A to J
– A capable and good sailor.
– Crazy, not thinking straight or just plain silly.
– A fool, somebody who is always silly.
– Floating free, without being steered or with anyone in charge.
– The back of the ship.
Ahoy! – ‘Hello.'
– Up high, often refers to ship’s masts and rigging.
– A surprise attack.
– Yes/That’s great/I agree.
– The rules a pirate must follow while on a ship.
– ‘Stop that now!’ or ‘Who’s there?’
– ‘Yes, definitely.’
– ‘Of course, I’ll do that now.’
– The weight used to keep a ship steady and upright.
– Mediterranean coast off of North Africa.
– A kind of shell fish which can stick to the hull (bottom) of a ship. They cause the ship to go slower if not scraped off regularly.
Batten down the hatches
– Prepare for a storm.
– Use instead of ‘am’, ‘are’ or ‘is’.
– When a ship can’t move because there’s no wind to fill the sails.
– ‘By God!’
– ‘Stop that, Now!’
– Leg irons attached to the deck of a ship.
– The dirtiest, smelliest and lowest part of a ship or to talk rubbish.
– A rat that lives in the dirtiest, smelliest and lowest part of a ship. This is not a nice name to call somebody.
– The icky, revolting, disgusting water that covers the bilge floor.
– A person/animal that has had a curse put on them or is sentenced to death.
– A man who lies and who you can’t trust.
– Riches that have usually been stolen.
– The officer on the ship in charge of deck crew, rigging and anchors, also called a ‘boatswain’.
– A reward, usually paid by the Government for the capture of a criminal.
– Next to another ship, side by side, with the long sides of the ships facing.
– Pirates, usually from Hispaniola, who attacked Spanish ships in the Caribbean.
– A pirate’s room on a ship.
– A heavy rope.
– Chicken eggs.
- The person in charge of the ship.
– Short for ‘Captain’.
– To clean the hull of a ship.
– Scraping off all the dirt and barnacles that have become stuck to the bottom of a ship so that it sails faster.
– A barrel used to hold liquids, foods, gun powder and other things that need to stay dry.
– A person who has been shipwrecked.
– A whip made up of nine knotted ropes and used as punishment.
– The songs pirates sing while they are working. (Also spelt ‘shantey’ or ‘shanty’.)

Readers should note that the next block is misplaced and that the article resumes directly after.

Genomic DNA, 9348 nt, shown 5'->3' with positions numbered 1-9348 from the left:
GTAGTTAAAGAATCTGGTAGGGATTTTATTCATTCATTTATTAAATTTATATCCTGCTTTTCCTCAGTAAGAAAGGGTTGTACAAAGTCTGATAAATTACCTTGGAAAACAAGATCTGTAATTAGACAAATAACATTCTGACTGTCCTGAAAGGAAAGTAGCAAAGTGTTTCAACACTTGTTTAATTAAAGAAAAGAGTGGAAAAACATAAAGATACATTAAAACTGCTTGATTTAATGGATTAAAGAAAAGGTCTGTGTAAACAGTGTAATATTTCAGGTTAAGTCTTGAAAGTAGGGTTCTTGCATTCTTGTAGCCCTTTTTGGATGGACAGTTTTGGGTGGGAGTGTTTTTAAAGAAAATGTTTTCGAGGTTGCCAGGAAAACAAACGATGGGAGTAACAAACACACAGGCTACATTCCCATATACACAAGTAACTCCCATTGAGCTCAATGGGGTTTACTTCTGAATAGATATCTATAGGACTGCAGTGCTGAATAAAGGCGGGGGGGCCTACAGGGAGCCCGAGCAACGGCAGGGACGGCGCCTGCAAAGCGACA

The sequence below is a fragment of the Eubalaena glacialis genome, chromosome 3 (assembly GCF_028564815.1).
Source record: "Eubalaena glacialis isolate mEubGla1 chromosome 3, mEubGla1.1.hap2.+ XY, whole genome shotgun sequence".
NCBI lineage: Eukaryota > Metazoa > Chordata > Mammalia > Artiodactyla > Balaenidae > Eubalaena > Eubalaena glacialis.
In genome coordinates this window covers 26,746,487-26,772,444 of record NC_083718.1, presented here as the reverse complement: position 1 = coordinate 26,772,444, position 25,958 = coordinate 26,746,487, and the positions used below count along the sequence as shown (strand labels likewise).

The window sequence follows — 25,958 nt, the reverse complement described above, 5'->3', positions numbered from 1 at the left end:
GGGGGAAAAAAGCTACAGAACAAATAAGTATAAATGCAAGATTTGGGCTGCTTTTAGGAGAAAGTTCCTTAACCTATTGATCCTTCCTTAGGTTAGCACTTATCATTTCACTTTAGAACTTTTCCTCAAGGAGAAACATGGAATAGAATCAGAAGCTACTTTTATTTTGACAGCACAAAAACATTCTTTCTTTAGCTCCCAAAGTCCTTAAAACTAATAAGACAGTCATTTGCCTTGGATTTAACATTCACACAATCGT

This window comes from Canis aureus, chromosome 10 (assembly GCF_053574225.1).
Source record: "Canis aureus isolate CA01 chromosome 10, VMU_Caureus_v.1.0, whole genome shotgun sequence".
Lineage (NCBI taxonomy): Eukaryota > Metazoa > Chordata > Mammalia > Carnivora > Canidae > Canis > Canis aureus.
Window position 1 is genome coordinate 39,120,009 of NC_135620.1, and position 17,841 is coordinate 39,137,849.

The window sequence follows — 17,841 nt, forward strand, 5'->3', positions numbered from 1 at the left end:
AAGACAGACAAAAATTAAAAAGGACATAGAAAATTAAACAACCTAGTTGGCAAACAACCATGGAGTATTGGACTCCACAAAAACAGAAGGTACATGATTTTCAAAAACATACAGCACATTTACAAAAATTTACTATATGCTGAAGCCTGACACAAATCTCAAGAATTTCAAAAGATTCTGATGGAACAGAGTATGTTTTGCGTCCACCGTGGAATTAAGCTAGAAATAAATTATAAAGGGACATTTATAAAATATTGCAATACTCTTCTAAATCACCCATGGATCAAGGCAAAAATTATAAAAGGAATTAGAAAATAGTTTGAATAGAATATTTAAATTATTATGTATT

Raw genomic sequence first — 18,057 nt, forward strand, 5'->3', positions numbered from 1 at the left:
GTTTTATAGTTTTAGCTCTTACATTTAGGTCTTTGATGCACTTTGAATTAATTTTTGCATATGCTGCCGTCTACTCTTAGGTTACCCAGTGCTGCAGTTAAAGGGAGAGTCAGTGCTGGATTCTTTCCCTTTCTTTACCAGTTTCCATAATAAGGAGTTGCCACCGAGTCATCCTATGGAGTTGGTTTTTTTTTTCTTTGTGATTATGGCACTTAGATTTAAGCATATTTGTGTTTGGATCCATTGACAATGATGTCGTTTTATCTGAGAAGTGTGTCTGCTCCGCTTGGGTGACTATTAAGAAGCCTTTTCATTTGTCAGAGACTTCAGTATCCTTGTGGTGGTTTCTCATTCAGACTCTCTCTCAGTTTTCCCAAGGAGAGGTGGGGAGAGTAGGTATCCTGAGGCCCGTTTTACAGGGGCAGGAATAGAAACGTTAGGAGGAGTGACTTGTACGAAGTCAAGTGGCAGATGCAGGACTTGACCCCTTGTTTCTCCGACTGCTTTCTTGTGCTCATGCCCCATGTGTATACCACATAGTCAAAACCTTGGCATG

– A magnetic needle that spins freely in a casing to point out which way is north, south, east or west, and all directions in between.
– Goods that are smuggled illegally.
– A group of ships traveling together.
– Pirates in the Mediterranean.
– A wooden bed, hung from rafters, and is more comfortable than a hammock.
– A lookout point at the top of the highest mast of a ship.
– A curved sword, often used by sailors.
Davy Jones Locker
– The bottom of the ocean.
– The highest floor on a ship.
– A person working on a ship, sometimes shortened to ‘hand’.
– A name you might call a friend if you want to insult them (nicely).
– An old Spainish gold coin.
– ‘Good Luck.’
- A length of 6ft (1.8m ish). Is often the distance from fingertip to fingertip when men stretch their arms out sideways.
– To whip.
– Short for ‘forward’.
– To roll up and tie in place, often done to sails.
– A large, squarish ship used in war or to carry cargo.
– A plank of wood put on the side of a ship and rested on land, so that people can get on and off the ship.
– ‘Clear a path.’
– What you might say when somebody leaves, meaning ‘Travel safe’ or ‘Good luck’.
– Rum mixed with water or any kind of alcohol.
– To call to another ship.
– A large piece of material hung from the rafters that a crew member sleeps in.
– A safe place.
– The toilet on a ship.
– To change the direction of the ship so it is facing forwards into the wind.
– The space in a ship where cargo or prisoners were kept.
– A dance or a single reeded musical instrument.
– To cheat.
– A person who cheats.
– The old, dismantled body of a ship, sometimes used as prisons.
– The body of a ship, not including the masts and rigging.
– Leg irons attached to the deck of a ship (also called ‘bilboes’).
– The pirate flag - a white skull and crossbones on a black background.